Ultimately, there are factors that contribute to the price of a wine that the consumer can’t control. But if you walk into a liquor store knowing these basic labelling rules, you’ll save your wallet and your taste buds.
You can watch the previous episode of The Social Wine where we paired wine with fast food in a fun game show format. It’s as engaging and live-action as wine gets ;)
Wine Prices: Is the Price Right?
Cynthia: Welcome back!
Lainey: The only thing better than expensive wine is cheap wine that taste expensive. Who’s with me?
Cynthia: Amen to that sister. Now here to teach us how to spot a bargain in a bottle is sommelier and editor of Canada’s largest wine site, Natalie MacLean. Thanks for being here again.
Can we really get a good bottle of wine for under $20 that even wine snobs wouldn’t turn their nose up at?
Natalie: Absolutely, these days there’s so much competition for your wine dollar. There are more wineries than ever, there are more wine regions and technology is bringing the cost down. Of course winemakers know better how to handle the soil and grapes, so there’s not as much loss and that means we get better bargains.
Lainey: But what about the etiquette? Will I get busted for bringing over a $10 bottle of wine that is very, very good, over spending $25 on a bottle, I mean, will I be judged?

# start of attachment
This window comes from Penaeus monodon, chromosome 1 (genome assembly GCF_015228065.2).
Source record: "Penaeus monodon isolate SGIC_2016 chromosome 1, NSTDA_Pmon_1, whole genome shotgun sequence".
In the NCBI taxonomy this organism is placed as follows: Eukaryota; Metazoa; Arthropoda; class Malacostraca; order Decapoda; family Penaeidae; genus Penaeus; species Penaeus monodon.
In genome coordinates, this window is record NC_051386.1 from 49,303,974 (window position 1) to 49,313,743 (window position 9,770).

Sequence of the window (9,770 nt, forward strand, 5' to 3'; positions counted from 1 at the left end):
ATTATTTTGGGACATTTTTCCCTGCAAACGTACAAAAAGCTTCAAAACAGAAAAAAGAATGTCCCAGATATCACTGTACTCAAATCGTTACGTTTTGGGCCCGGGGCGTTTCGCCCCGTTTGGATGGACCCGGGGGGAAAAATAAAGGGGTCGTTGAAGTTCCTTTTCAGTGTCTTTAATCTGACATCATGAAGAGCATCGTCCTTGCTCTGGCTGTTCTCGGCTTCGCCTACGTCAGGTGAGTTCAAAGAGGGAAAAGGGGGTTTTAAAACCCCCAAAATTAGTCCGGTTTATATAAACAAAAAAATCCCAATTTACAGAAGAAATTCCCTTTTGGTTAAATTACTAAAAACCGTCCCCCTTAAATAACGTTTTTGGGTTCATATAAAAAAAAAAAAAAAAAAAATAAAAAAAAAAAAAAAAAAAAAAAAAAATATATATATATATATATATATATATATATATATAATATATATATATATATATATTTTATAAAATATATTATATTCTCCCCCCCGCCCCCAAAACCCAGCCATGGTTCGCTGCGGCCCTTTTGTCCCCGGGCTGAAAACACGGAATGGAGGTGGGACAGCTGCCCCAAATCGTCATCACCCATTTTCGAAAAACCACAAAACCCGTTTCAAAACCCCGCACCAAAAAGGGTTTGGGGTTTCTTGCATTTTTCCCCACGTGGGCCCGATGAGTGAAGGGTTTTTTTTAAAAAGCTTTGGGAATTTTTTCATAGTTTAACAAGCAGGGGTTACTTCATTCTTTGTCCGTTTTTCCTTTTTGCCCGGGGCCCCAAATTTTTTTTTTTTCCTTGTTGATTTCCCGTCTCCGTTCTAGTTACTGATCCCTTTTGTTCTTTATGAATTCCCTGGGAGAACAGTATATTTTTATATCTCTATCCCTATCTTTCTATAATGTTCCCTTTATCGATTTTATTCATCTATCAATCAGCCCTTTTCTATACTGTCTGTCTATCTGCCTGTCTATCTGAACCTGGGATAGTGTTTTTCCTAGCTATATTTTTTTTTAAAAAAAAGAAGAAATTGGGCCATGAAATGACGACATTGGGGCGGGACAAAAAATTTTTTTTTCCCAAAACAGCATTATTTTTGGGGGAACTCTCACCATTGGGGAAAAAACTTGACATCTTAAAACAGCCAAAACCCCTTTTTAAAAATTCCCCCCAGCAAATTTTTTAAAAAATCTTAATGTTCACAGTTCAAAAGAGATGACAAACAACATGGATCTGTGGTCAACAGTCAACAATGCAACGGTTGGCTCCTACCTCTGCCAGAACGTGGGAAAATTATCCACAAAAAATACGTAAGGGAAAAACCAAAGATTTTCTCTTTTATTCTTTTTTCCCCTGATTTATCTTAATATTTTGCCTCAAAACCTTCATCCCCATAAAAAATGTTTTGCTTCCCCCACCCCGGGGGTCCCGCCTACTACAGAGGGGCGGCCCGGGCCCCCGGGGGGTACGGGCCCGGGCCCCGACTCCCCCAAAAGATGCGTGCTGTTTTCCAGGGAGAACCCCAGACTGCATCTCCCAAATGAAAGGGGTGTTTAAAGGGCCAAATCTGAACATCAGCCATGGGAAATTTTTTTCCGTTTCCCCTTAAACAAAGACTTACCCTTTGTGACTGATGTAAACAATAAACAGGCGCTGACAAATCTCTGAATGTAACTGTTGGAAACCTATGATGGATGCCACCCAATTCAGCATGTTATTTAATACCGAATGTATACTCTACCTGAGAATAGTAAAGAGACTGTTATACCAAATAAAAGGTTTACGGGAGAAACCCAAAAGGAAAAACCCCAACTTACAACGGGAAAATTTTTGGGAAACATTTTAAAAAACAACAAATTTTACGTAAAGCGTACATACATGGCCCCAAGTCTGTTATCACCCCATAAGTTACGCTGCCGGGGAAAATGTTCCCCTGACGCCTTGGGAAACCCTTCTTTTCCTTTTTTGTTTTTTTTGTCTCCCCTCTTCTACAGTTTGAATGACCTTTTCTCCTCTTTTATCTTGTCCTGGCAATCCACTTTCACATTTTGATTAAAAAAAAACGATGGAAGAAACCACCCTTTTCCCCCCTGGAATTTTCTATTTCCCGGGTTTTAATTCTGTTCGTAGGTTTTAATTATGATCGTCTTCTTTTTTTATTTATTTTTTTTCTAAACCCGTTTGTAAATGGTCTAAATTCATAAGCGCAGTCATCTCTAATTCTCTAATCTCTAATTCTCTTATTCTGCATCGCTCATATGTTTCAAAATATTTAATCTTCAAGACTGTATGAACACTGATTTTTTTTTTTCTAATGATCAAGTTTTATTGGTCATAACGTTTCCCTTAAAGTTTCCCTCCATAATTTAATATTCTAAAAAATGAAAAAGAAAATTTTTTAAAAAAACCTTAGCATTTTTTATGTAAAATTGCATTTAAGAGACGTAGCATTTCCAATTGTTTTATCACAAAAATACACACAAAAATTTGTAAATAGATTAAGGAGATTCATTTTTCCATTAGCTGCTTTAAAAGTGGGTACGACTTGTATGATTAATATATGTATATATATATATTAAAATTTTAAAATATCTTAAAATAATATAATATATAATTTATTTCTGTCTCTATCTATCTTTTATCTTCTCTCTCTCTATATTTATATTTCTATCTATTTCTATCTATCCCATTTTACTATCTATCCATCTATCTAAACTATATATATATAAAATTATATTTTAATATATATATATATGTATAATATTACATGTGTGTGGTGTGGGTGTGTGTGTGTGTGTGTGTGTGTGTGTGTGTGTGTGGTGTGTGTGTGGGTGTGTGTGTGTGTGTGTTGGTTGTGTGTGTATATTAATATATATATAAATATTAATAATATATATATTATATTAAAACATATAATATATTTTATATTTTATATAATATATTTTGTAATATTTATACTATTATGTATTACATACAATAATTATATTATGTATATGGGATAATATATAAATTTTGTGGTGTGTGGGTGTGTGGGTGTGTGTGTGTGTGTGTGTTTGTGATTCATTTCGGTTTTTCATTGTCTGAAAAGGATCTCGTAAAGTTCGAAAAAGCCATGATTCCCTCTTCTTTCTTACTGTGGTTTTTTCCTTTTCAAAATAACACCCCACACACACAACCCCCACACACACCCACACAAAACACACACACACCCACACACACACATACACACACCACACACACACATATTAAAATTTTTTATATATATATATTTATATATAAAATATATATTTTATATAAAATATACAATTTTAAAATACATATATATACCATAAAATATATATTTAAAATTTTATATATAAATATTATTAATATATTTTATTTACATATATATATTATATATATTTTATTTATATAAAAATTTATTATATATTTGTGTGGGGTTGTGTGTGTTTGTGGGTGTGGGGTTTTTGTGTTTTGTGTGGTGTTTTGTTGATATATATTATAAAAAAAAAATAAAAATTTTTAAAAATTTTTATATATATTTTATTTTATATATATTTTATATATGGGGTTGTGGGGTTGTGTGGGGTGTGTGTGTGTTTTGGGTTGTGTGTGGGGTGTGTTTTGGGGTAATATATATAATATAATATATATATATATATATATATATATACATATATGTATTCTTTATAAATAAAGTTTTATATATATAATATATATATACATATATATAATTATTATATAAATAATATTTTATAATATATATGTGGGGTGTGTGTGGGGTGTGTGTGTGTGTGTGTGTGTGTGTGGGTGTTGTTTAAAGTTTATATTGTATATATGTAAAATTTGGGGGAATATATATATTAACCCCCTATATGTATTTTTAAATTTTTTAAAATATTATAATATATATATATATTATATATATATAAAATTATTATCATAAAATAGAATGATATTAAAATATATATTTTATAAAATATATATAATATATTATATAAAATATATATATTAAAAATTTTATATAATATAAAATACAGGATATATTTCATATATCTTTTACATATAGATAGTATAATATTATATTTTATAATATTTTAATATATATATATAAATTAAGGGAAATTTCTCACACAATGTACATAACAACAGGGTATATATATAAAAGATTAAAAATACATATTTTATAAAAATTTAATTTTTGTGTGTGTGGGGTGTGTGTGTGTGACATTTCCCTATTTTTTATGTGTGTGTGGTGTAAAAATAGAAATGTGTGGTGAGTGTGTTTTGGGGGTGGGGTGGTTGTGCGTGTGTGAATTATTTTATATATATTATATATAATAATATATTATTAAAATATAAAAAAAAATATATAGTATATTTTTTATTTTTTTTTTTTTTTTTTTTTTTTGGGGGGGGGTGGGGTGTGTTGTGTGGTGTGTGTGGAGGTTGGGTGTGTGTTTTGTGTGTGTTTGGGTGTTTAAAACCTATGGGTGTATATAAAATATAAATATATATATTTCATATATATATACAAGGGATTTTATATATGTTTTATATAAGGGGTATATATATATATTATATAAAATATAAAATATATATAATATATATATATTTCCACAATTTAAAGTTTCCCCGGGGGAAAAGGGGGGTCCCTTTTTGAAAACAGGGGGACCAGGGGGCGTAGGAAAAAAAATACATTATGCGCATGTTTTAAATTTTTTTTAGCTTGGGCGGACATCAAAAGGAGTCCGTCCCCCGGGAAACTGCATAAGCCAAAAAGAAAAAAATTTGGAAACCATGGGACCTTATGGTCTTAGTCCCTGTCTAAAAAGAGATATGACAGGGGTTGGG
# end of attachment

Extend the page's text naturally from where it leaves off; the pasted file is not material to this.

Lainey: I don’t want to be judged.
Natalie: Dumb money can spend $25 to $50 getting a decent bottle. It’s the smart money that finds the $10 or $12 dollar wine that everybody loves. Then, you can do the big reveal … guess what this cost?
Lainey: I can boast about being smarter.
Cynthia: This is good.
Lainey: Okay, You have it.
Cynthia: This is my technique for looking for a good bottle of wine; I look at just the label and how nice is the design. I know that’s not the right way. What are some things we need to look for to get a good quality bottle of wine?
Natalie: Well just so you know, 80% of wine is purchased based on the label so that’s all we have to go on. You can try on the dress or read the first chapter of a book but you can’t try the wine … at least not legally … before you buy it.
Natalie: There are some things that you can look for. For example, you want to look for a specific region.
Natalie: What I mean by that is something that comes from Russian River or Sonoma County, California is more specific and has more rules and regulations and something that just says California.
Natalie: So that’s one thing to look for.
Cynthia: Okay so anything else that we should spot?
Natalie: In Canada we have something called VQA … Vintner’s Quality Alliance. It doesn’t promise you a better bottle but again more rules and regulations. It’s going to improve your chances.